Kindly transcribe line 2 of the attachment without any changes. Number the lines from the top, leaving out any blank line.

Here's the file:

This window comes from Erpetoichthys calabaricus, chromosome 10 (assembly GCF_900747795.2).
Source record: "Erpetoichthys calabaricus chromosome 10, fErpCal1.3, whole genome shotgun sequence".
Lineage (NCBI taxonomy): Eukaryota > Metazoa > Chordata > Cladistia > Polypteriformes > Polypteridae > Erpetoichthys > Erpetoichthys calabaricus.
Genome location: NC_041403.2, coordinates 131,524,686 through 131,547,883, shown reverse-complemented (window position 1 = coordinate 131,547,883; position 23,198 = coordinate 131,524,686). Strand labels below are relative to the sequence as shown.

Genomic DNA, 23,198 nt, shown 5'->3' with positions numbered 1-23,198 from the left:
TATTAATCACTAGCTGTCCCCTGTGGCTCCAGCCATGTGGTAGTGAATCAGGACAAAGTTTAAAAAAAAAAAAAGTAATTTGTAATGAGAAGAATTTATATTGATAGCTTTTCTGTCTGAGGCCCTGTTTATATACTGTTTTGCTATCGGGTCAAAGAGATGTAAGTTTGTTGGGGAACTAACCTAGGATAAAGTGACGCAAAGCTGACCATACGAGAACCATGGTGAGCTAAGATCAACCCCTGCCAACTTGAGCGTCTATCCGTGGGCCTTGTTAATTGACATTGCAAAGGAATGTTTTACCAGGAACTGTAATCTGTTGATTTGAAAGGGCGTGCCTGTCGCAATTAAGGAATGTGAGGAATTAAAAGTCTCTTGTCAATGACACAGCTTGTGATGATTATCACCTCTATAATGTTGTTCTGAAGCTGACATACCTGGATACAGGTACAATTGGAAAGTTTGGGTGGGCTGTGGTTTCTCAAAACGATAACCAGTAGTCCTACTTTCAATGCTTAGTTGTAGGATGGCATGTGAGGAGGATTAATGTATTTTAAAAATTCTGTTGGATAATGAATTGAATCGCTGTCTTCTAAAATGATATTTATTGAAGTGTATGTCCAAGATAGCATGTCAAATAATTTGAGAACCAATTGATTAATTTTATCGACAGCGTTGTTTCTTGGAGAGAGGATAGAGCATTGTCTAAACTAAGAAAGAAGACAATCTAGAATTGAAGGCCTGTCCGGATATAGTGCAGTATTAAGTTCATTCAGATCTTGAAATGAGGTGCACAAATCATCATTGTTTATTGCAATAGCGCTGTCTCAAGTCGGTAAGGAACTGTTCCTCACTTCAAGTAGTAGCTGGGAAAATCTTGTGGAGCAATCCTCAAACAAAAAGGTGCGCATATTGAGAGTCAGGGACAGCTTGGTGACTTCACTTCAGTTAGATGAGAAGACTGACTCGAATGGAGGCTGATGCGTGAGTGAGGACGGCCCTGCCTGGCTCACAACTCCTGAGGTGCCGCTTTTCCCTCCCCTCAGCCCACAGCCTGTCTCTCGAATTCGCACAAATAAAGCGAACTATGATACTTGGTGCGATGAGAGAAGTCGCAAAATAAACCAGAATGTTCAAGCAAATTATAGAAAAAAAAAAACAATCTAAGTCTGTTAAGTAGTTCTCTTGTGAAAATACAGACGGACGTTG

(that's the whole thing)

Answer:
Source record: "Erpetoichthys calabaricus chromosome 10, fErpCal1.3, whole genome shotgun sequence".